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Blood red super moon will rise on January 31

You could witness the third and most special moon of the super moon trilogy this week

  • Illustrative image of the blood-red moonImage Credit: Istock
  • Shaikh Hamdan with the supermoon in the backgroun
    Shaikh Hamdan, atop the Burj Khalifa, with the supermoon in the backgroundImage Credit: Shaikh Hamdan Bin Mohammad Bin Rashid Al Maktoum

On January 31, a blood red super moon will rise across the world, the third super moon in a series that started in December last year. NASA is calling the series a 'super moon trilogy'.

Wait up, isn't it a 'Blue' Moon?

The moon rising on January 31 is going to be red for the most part. The 'Blue' Moon is named so indicating that two super moons in a month occurs is a rare occurrence, hence the term 'once in a blue moon'.  

Why is this one so special?

After two super moons in two months, you might be wondering what's so great about this last one.

The super moon rise at the end of January marks not one, but four separate lunar events on the same night for the first time in over 150 years.

The moon will rise this year in tandem as a Blue Moon, a super moon, a Blood Moon and will be topped off by a total lunar eclipse, which is what brings on the red colour.

During a total lunar eclipse, the moon does not receive direct sunlight from the sun as the earth is in between the sun and the moon. The only 'moon light' you see is refracted through the earth’s atmosphere, giving it a copper-red tinge.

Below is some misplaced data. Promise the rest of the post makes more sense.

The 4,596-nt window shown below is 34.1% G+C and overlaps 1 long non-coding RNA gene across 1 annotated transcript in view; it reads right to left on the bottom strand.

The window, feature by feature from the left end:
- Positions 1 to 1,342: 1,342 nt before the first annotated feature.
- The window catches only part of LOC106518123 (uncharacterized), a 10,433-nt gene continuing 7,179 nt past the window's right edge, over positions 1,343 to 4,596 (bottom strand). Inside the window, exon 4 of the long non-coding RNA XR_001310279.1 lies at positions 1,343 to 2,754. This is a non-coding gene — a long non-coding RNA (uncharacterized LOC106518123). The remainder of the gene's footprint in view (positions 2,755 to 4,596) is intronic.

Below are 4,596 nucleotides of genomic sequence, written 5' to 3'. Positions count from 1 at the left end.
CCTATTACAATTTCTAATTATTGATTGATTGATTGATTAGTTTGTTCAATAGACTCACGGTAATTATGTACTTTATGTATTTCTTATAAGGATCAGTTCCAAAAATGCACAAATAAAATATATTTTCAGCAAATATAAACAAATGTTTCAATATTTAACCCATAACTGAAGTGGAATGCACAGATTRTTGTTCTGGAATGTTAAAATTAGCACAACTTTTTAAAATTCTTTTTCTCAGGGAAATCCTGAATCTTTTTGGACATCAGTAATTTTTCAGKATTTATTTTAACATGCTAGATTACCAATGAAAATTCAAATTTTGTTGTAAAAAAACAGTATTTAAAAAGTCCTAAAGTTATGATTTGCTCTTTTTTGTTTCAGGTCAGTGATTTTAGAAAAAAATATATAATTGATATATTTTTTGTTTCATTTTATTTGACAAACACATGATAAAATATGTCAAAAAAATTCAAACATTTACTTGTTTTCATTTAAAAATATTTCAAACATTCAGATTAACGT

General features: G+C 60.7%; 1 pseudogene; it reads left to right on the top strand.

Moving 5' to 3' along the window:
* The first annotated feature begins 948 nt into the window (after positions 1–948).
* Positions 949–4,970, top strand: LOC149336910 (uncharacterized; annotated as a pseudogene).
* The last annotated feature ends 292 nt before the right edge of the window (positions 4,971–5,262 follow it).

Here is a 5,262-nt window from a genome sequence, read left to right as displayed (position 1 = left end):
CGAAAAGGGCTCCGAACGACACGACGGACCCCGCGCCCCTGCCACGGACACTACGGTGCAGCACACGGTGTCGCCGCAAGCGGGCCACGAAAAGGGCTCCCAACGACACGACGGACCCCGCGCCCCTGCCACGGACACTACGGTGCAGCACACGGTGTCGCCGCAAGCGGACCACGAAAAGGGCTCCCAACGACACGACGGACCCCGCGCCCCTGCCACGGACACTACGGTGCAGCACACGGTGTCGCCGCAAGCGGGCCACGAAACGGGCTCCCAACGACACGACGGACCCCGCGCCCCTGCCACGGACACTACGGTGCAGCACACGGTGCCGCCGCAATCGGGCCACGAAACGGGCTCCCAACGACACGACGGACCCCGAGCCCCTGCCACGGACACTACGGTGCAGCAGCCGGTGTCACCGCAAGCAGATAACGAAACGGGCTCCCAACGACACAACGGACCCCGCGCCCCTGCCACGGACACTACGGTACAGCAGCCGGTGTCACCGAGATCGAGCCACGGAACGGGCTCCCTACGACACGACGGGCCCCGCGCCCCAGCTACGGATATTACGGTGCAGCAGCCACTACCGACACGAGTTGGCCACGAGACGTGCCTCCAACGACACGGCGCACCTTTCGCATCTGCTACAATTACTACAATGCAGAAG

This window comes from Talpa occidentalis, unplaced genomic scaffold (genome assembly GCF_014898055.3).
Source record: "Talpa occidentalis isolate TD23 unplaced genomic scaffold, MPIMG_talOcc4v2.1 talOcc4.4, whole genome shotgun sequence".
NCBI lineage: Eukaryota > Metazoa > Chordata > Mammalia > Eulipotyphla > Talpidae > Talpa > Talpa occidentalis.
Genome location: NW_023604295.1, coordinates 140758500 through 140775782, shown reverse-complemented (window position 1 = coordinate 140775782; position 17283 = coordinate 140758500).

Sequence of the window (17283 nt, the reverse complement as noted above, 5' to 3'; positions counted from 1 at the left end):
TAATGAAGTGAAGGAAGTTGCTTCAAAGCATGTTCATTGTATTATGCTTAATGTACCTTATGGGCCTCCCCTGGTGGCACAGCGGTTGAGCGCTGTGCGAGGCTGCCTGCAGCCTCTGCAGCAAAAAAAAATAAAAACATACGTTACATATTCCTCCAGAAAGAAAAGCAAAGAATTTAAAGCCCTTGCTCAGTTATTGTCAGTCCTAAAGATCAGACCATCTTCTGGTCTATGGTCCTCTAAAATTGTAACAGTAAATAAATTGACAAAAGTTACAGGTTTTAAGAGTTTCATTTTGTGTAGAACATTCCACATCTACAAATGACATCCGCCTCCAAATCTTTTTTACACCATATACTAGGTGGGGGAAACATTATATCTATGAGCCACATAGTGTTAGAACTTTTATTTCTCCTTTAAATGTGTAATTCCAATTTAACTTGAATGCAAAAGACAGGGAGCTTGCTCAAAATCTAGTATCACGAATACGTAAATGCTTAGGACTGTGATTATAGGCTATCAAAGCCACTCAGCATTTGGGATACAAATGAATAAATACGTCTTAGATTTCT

“This is a unique event because the moon will be rising and as it comes on the horizon, it will be eclipsed. The eclipse is going to be a very big one as it will be coming from the Pacific Ocean all the way covering India and all the way to the UAE,” Hassan Al Hariri, CEO of Dubai Astronomy Group, told Gulf News.

When will all this happen?

The moon is set to rise in the UAE at around 6.06pm while the best time to view the red moon and the eclipse would be a few minutes later at 6.11pm. The moon will be quite close to the horizon at this point, so a high vantage point and clear skies is essential for a good shot at seeing it and getting photos.

The eclipse would end at around 7.11pm, so the red colour may no longer be visible after this. However the moon will still be at a super moon distance and appear quite large to the human eye.

Want to see a cool animation of how it will look? Click here

The moon will also be really bright on January 30 at 99.2 per cent illumination.

What is a super moon?

The astrologer Richard Nolle, who is credited with coining the term, defines a super moon as a new or full moon which occurs with the moon at or near (within 90 per cent of) its closest approach to Earth in a given orbit. This distance is at or lower than 361,000 kilometers (224,000 miles) from the earth.

Basically, the moon will look the largest and closest you might have ever seen it. This happens because the moon's orbit around the earth is elliptical, having both nearest and farthest points of orbit distance from the earth.

In 2016, the moon made its closest approach to Earth (356,509 km) since 1948. It won't be that close again until November 25, 2034.